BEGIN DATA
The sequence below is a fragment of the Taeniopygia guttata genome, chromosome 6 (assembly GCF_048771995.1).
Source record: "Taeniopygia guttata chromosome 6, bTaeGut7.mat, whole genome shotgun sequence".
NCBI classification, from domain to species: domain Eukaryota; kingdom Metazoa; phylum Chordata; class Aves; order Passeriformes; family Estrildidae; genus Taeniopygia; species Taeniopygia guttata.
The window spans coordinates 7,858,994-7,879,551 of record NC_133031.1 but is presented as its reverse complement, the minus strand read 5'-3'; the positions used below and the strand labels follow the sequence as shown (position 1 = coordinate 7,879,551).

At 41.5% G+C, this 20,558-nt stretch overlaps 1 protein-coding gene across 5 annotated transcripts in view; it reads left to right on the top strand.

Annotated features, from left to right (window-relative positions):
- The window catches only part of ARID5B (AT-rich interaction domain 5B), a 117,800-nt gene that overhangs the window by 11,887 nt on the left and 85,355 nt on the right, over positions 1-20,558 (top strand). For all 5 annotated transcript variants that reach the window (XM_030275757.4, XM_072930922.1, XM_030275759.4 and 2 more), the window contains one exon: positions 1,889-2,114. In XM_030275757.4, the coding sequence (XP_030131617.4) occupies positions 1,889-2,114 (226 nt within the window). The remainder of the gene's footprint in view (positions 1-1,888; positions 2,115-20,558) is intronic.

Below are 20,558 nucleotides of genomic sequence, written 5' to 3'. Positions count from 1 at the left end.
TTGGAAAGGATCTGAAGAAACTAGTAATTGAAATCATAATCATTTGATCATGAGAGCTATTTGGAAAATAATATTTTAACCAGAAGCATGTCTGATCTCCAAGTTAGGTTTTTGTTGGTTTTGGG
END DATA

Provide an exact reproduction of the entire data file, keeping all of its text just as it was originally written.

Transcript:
The sequence below is a fragment of the Taeniopygia guttata genome, chromosome 6 (assembly GCF_048771995.1).
Source record: "Taeniopygia guttata chromosome 6, bTaeGut7.mat, whole genome shotgun sequence".
NCBI classification, from domain to species: domain Eukaryota; kingdom Metazoa; phylum Chordata; class Aves; order Passeriformes; family Estrildidae; genus Taeniopygia; species Taeniopygia guttata.
The window spans coordinates 7,858,994-7,879,551 of record NC_133031.1 but is presented as its reverse complement, the minus strand read 5'-3'; the positions used below and the strand labels follow the sequence as shown (position 1 = coordinate 7,879,551).

At 41.5% G+C, this 20,558-nt stretch overlaps 1 protein-coding gene across 5 annotated transcripts in view; it reads left to right on the top strand.

Annotated features, from left to right (window-relative positions):
- The window catches only part of ARID5B (AT-rich interaction domain 5B), a 117,800-nt gene that overhangs the window by 11,887 nt on the left and 85,355 nt on the right, over positions 1-20,558 (top strand). For all 5 annotated transcript variants that reach the window (XM_030275757.4, XM_072930922.1, XM_030275759.4 and 2 more), the window contains one exon: positions 1,889-2,114. In XM_030275757.4, the coding sequence (XP_030131617.4) occupies positions 1,889-2,114 (226 nt within the window). The remainder of the gene's footprint in view (positions 1-1,888; positions 2,115-20,558) is intronic.

Below are 20,558 nucleotides of genomic sequence, written 5' to 3'. Positions count from 1 at the left end.
TTGGAAAGGATCTGAAGAAACTAGTAATTGAAATCATAATCATTTGATCATGAGAGCTATTTGGAAAATAATATTTTAACCAGAAGCATGTCTGATCTCCAAGTTAGGTTTTTGTTGGTTTTGGG